U.S. Senate Unanimously Passes Senator Hawley’s Police Suicide Prevention Legislation

Thursday, May 16, 2019

Today the United States Senate unanimously passed U.S. Senator Josh Hawley’s bipartisan police suicide prevention legislation. Introduced with U.S. Senator Sheldon Whitehouse (D-R.I.), the Supporting and Treating Officers in Crisis Act of 2019 aims to address a major crisis within the law enforcement community: officer suicide.

This is the first bill sponsored by Senator Hawley to clear the full U.S. Senate. A matching companion bill is currently being considered by the House Judiciary Committee.

“This bill provides much-needed support for the men and women of law enforcement who keep us safe every day,” said Senator Hawley. “I am thrilled to see the overwhelming, bipartisan support for this legislation and hope the House will take action.”

“The things that first responders experience at accidents and crime scenes can be horrifying, and they often face terrible danger,” said Whitehouse. “Helping police officers and firefighters deal with what they must bear to keep the rest of us safe is an important duty we owe.”

Suicide is the leading cause of death for law enforcement officers–more than homicides and traffic accidents combined. According to the nonprofit Blue H.E.L.P., there were 165 confirmed officer suicides in 2018, including 4 in Missouri. Just three months ago, tragedy struck in Kansas City when a 10-year veteran of the Kansas City Police Department took his own life.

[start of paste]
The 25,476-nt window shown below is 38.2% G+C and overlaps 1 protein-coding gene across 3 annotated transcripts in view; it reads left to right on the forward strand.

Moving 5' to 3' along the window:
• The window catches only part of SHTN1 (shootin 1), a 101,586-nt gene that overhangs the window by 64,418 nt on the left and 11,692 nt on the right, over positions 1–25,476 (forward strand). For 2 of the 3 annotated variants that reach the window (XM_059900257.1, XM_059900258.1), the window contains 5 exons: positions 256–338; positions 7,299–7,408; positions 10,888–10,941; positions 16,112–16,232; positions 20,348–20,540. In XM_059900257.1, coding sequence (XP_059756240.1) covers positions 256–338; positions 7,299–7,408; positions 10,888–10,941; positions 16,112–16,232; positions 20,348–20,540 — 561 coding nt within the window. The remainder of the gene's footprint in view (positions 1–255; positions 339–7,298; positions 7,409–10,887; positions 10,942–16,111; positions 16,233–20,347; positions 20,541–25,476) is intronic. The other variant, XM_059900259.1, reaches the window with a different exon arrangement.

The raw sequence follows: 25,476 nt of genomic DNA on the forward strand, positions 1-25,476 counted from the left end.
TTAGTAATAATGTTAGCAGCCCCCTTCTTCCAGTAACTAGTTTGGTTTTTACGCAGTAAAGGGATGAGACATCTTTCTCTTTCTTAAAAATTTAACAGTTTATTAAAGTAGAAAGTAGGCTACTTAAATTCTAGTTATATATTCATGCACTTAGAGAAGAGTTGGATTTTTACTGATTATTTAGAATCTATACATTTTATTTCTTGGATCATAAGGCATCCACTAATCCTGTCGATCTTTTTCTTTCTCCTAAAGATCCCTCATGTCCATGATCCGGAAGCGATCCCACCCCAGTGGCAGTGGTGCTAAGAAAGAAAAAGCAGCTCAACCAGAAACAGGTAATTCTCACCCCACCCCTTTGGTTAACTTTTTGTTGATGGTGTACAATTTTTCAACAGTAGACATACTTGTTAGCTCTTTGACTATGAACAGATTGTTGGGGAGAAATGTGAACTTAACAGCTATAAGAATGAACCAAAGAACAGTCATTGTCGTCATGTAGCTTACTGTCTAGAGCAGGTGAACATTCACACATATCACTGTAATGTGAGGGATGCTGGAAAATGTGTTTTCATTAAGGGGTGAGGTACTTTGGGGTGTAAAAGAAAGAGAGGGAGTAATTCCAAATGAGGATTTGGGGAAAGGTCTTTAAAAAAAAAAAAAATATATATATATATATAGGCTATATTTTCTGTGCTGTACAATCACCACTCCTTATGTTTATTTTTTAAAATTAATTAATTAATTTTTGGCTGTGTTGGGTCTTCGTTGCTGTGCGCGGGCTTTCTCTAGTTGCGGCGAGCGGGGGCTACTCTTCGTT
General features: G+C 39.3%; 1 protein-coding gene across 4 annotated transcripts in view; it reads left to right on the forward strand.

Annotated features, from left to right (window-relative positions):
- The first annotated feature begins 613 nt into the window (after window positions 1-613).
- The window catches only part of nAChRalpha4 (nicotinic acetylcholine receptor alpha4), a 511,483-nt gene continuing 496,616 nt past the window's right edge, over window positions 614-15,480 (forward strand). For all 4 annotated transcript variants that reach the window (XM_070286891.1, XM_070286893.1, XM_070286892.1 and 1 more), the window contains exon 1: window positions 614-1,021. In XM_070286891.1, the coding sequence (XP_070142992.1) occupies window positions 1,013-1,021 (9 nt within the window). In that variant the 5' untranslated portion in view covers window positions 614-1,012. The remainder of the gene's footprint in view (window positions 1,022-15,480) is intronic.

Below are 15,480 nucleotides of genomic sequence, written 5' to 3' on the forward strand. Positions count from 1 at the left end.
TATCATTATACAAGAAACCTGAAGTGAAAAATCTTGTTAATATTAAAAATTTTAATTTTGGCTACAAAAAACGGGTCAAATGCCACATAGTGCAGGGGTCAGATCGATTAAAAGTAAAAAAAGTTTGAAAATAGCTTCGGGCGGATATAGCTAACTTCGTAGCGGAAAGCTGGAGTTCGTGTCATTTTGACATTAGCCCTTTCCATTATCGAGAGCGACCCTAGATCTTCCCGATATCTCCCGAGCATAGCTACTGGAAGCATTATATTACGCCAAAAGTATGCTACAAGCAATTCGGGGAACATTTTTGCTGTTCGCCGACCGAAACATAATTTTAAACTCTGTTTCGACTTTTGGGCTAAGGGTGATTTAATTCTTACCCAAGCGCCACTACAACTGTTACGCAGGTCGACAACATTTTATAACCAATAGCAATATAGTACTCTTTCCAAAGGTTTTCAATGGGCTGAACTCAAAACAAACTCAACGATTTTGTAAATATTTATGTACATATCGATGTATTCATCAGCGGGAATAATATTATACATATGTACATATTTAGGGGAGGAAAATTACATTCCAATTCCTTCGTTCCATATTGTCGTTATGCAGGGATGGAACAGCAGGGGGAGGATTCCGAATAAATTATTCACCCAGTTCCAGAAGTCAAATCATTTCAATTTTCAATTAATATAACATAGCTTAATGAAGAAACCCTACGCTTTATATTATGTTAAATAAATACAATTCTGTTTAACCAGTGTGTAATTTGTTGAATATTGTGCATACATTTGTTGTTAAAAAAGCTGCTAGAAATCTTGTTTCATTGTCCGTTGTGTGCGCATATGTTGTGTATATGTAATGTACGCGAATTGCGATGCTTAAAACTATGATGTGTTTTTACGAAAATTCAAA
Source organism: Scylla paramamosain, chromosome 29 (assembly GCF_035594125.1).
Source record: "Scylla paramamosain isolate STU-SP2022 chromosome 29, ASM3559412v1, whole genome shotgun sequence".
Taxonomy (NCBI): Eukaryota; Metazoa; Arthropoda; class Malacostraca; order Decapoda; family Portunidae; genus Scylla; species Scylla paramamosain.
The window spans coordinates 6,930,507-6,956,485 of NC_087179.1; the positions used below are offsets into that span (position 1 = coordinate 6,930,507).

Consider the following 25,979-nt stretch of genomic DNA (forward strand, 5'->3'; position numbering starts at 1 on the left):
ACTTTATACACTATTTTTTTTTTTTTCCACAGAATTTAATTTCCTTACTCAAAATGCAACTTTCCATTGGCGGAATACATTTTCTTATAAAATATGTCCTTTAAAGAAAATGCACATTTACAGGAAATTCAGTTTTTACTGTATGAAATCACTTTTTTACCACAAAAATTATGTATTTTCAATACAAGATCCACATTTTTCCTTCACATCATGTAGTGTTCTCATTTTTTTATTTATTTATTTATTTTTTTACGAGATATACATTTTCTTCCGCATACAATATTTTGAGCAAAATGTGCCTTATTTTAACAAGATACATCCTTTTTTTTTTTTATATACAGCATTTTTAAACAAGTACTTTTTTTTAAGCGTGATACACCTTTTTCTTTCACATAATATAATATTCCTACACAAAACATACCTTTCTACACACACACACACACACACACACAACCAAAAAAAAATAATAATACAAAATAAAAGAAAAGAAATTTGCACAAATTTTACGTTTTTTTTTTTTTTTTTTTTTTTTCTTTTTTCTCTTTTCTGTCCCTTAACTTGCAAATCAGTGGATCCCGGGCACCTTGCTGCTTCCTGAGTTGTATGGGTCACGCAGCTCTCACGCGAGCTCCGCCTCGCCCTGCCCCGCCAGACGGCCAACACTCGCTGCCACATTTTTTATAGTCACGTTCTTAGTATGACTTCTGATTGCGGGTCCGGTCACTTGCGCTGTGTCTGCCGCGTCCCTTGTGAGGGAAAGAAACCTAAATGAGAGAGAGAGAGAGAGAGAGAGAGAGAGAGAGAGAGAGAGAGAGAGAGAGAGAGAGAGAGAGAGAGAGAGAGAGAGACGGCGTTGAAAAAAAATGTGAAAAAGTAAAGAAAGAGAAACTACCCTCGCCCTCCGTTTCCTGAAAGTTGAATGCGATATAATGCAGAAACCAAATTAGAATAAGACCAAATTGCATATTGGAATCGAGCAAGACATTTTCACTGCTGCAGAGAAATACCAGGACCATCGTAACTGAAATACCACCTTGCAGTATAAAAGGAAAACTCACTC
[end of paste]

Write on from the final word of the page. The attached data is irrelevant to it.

Senator Hawley’s legislation restores expired grant funding for law enforcement support services. The legislation also allows grant recipients to use funds to establish suicide-prevention programs and mental health services for law enforcement officers.

Original co-sponsors of the bill include Senators Tillis (R-N.C.), Klobuchar (D-Minn.), Durbin (D-Ill.), Leahy (D-Vt.), Blackburn (R-Tenn.), Blumenthal (D-Conn.), Cotton (R-Ark.), Cornyn (R-Texas), Hirono (D-Hawaii) and Scott (R-Fla.).

The bill has been endorsed by numerous law enforcement and mental health advocacy groups: American Foundation for Suicide Prevention, National Sheriffs’ Association, Major County Sheriffs of America, National Association of Police Organizations, National Fraternal Order of Police, Sergeants Benevolent Association of the New York City Police Department, National District Attorneys Association, and International Association of Chiefs of Police.